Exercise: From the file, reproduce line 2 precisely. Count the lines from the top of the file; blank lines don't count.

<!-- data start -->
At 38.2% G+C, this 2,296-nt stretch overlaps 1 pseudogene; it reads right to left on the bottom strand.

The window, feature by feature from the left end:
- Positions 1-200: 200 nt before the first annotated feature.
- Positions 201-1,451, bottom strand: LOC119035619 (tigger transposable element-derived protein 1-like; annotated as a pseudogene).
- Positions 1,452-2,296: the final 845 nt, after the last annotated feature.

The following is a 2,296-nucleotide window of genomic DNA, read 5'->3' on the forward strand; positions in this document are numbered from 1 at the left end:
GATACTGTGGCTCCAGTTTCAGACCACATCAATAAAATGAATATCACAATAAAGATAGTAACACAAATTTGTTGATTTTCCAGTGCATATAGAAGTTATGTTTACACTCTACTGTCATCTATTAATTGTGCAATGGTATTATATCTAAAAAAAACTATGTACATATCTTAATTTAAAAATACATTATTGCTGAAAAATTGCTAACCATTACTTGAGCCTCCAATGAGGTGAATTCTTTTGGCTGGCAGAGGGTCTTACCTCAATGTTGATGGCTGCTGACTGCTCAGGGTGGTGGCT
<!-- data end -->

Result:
The window, feature by feature from the left end: